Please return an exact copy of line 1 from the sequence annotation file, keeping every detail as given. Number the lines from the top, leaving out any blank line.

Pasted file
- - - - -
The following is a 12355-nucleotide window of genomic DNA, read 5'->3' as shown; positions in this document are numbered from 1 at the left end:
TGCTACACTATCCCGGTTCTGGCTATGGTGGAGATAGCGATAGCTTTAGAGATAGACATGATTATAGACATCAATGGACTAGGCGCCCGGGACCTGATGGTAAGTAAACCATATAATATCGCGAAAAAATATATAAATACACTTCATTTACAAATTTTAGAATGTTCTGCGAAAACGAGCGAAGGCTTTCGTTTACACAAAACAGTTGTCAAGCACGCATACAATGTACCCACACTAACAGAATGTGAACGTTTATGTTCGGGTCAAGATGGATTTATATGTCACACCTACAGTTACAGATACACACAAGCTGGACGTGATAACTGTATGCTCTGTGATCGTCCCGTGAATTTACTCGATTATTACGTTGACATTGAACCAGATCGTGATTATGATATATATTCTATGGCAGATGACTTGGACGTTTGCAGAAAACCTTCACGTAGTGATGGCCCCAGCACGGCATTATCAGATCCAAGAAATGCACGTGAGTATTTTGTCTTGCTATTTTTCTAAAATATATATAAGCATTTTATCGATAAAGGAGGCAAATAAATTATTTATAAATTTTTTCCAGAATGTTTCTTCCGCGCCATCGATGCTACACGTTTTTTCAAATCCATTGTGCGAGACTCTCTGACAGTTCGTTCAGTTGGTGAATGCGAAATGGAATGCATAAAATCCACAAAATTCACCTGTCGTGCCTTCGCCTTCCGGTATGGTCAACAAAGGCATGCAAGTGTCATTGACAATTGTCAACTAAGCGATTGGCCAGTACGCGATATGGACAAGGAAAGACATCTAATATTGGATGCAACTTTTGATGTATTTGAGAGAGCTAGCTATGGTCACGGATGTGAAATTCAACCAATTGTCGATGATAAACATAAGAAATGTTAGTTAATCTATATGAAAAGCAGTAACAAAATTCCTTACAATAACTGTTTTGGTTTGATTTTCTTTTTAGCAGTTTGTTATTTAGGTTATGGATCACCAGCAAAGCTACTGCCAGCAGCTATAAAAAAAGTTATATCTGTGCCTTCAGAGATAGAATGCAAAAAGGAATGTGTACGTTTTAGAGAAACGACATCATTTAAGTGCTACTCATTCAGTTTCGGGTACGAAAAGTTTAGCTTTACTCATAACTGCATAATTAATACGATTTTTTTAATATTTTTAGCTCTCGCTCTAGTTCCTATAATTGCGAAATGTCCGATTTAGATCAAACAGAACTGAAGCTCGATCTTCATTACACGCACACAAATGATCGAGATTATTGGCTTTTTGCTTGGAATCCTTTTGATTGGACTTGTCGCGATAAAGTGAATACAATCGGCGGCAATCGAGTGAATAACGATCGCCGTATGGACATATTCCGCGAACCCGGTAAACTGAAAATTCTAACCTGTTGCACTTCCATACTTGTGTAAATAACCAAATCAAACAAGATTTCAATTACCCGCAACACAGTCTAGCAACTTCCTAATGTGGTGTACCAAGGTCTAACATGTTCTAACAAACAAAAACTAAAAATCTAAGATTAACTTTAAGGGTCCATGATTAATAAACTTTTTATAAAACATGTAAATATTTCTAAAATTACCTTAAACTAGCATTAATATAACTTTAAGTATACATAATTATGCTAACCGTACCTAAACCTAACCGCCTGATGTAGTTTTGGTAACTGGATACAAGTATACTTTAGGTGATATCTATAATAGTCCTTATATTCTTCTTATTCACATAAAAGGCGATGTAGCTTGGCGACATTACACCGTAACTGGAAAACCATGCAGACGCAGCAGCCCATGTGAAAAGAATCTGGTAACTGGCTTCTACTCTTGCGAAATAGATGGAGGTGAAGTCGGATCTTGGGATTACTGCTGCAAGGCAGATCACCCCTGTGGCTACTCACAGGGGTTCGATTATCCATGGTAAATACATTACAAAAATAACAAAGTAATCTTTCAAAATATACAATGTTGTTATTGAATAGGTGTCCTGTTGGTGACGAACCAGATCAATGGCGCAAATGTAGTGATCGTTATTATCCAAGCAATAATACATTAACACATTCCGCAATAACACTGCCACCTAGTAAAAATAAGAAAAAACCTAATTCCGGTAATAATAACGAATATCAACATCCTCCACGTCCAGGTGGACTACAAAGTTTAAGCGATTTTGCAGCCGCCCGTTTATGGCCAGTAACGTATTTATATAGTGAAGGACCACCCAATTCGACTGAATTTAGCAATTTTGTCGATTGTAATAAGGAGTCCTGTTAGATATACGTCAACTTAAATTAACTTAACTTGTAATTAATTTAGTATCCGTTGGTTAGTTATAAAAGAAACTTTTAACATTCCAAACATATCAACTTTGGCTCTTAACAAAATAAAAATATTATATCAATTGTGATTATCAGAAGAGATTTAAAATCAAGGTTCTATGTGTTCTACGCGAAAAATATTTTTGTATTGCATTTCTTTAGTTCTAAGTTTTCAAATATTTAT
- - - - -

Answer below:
The following is a 12355-nucleotide window of genomic DNA, read 5'->3' as shown; positions in this document are numbered from 1 at the left end: